Clipped From The Gettysburg Times

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 - and 1924-25 children. of C. Trade nations MOST...
and 1924-25 children. of C. Trade nations MOST FAMOUS BATTLEFIELD IS HOST TODAY; Oovprnors ot the United States ! meet tor Memorial Day exercises, this year on one of the world's most tamous battlefields. The, North and the South stand together again at Gettysburg, to renew the tribute of memory to thousands American soklier.s who now IIP buried in a gieat national cemetery thf soil of Pennsylvania. The general facts of the battle Gett\sburg aie known to most! Americans: lew of them--involved now in a \vai of stupendous proper- ' lions--realize what a profound na- tional shock followed the first halting news from the little Pennsylvania town. That was almost 81 years ago. but as yet theie has nothing to equal it. Historically, the Fourth of July. , 1863, was the most glorious Inde- i pendence Day since the Liberty huci intoned its defiant challenge ' across the rooftops of Philadelphia, four score and seven years before. The news of the victory at Gettys| burg reached the cities of the ' on the evening of the holiday, at the same time a bearded and little-known Union commander named U. S Grant was accepting the surrender of Vicksburg, Mississippi. The Confederacy had been dealt two smashing blows in the space of 24 hours. Terrible Cost i But from the standpoint of i human suffering, that Fourth of lJuly was also the saddest day in lour history. The word "victory!" no sooner jumped from the chat- ! tering telegraphs than hundreds | thousands of Americans were ask! ing the sober question: "At what I cost?" The answer, when it came, j distorted bv rumor and error, , plunged the entire nation into agonized sorrow. i More than 6,000 men lay dead on these summer fields at Gettysburg. Another 32,000 wounded soldiers jammed every available house and 1 public building in the little town, j which had become a vast, hideous , hospital. Hundreds of others still (lay where they had fallen, two or ! 1 I in| j | 1 j I I | j | | i | I |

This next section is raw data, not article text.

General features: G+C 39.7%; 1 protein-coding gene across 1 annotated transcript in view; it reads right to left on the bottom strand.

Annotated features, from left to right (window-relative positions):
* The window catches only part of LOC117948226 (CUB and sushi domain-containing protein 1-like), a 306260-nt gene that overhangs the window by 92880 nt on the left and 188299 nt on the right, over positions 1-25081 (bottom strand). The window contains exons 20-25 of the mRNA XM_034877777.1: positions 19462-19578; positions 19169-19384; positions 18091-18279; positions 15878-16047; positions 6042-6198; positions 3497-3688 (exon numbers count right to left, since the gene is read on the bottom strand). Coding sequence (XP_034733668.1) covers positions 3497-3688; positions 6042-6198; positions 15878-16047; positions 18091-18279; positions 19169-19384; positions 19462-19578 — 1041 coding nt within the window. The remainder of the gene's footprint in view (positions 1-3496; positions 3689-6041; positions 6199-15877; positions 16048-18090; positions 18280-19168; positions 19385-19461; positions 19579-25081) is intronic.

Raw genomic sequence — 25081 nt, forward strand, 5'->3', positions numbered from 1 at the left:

Clipped from
  1. The Gettysburg Times,
  2. 30 May 1944, Tue,
  3. Page 7

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